A little comfort can be drawn from the recent forecasts by the Reserve Bank of India (RBI) and the International Monetary Fund (IMF) respectively estimating the GDP to grow during fiscal 2021-22 to be 10.5 per cent and 12.5 per cent. However, the Vice Chairman of NITI Ayog, Mr Rajiv Kumar has said growth projection for the FY2021 (the fiscal just ended) could not be given now given the prevailing uncertainty. However, he felt that if India could achieve 50 per cent vaccination by the end of this year (2021), then economic activity was bound to bounce back adding this would be possible with the various economic reforms undertaken over the past eight months.

Though economists’ outlook coincided with the two monetary agencies’ optimism, professional analysts have flagged the pandemic scourge to have a disruptive effect, what with the limited lockdown frustrating the general sentiment.

The laxity in the disease management had prompted even the Supreme Court to takecognisance of the situation. The Apex court put searching questions to the government aboutits plan to combat the Covid menace.

The government reiterated its recent decisions to fast track its emergency use approval to a clutch of foreign pharma companies, some of whom have already tied with Indian partners.

Among them, Russia’s Sputnik V has already been accorded approval. The others are Pfizer-Bharat BioNTech, Johnson, and Johnson, besides the two Indian companies—Serum Institute of India and Bharat Biotech, who are also planning to produce different types of vaccine. The Russian vaccine will be imported initially, and it will be produced at Reddy’s Labs, Hyderabad.

Thus, the second phase of the Covid surge in the covid cases is writing a fresh scenario that has become difficult to grasp and forestall any major setback. Yet, to prevent any such eventuality and the pandemic repeating its potential to wreak a havoc should be effectively checked in the initial stages before it overpowers all efforts to prevent a major disaster.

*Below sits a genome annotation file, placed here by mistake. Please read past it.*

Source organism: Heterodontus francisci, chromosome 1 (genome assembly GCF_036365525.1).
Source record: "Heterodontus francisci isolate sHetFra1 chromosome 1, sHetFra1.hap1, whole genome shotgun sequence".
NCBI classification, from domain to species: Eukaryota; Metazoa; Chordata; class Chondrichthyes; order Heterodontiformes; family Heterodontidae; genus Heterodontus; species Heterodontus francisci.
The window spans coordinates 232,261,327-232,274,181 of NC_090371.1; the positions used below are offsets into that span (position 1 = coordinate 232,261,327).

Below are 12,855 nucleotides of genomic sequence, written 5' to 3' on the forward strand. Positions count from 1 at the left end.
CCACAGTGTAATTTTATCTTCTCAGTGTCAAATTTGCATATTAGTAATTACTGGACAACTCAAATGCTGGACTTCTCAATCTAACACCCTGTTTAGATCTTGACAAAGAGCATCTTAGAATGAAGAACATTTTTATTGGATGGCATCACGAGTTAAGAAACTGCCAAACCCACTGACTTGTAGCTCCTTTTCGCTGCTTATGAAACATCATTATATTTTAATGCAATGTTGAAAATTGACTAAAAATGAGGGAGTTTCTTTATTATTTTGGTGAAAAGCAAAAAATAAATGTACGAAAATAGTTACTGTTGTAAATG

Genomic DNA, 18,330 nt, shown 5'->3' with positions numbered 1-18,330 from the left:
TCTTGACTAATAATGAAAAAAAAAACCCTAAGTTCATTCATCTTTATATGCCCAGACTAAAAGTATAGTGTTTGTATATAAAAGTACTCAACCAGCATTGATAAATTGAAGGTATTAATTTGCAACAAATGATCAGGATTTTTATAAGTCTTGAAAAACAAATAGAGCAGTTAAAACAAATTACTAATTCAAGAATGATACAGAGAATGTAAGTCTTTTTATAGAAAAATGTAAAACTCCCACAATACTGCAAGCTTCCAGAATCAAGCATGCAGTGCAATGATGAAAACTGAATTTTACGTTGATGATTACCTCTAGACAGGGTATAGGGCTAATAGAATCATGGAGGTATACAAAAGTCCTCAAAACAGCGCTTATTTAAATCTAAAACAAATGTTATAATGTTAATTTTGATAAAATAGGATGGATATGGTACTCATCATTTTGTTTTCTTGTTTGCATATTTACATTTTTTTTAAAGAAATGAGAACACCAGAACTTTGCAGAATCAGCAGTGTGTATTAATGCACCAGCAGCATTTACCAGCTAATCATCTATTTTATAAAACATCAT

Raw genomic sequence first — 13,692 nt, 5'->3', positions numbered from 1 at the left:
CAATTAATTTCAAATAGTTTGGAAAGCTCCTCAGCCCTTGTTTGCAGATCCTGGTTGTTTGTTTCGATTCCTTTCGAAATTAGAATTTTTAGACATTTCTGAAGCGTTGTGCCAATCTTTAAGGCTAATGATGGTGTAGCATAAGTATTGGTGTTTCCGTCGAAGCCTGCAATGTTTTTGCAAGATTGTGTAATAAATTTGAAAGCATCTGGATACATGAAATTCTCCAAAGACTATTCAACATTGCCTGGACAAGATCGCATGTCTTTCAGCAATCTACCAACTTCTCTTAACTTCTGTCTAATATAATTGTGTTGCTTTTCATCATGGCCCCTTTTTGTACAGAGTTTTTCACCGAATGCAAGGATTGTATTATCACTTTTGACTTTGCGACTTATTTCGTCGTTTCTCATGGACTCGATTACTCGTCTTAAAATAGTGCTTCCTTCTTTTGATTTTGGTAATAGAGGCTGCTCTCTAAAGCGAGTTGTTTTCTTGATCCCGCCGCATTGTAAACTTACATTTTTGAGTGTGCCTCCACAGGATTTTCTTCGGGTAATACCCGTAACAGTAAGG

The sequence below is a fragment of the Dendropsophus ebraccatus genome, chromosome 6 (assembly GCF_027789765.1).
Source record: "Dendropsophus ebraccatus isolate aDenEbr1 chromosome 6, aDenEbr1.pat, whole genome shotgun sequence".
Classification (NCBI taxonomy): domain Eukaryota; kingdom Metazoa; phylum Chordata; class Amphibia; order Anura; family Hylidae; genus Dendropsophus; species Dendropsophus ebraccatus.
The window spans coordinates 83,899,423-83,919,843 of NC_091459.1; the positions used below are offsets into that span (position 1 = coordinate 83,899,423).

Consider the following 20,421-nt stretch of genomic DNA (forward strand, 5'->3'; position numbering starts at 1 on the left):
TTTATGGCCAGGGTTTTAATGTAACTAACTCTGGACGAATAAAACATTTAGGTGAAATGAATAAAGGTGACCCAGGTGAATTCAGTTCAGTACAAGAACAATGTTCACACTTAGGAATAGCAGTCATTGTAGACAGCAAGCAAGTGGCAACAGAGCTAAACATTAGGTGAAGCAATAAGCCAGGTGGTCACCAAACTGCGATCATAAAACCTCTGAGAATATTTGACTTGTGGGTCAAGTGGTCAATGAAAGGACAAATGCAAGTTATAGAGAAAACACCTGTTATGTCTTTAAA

Experts opine that the pandemic must be fought on the strength of transparency in the data about tests, facilities available to draw up a sound plan, besides sound strategies for the disease management should be put in place soon. The immediate and most effective way to beat the coronavirus menace would be by stepping up the supply of vaccine supply to support the expanded inoculation programme along with an unfettered supply and distribution policy to aid the states to take timely actions to break the chain of virus infection.

The vaccination programme lags far behind the target of achieving herd immunity and with just only 1.7 per cent of its population. Supply constraints were evident on the first day of the launch on Saturday of the expanded vaccination programme for all adults over 18 and under 40.

Successful mass vaccination has helped the two major economies of the USA and China claiming to have controlled Covid 19 case and impacting on the sound recovery of their economies.

As the second phase of the pandemic is expected to last for more than two years, the Indian economy may face a short-term disruption. Thus, a long-term policy prescription with a view to ensuring adequate capacity is equally important to insulate the economy from facing any severe future shock.

Mr V.K.Varadarajan is a veteran journalist and colulnist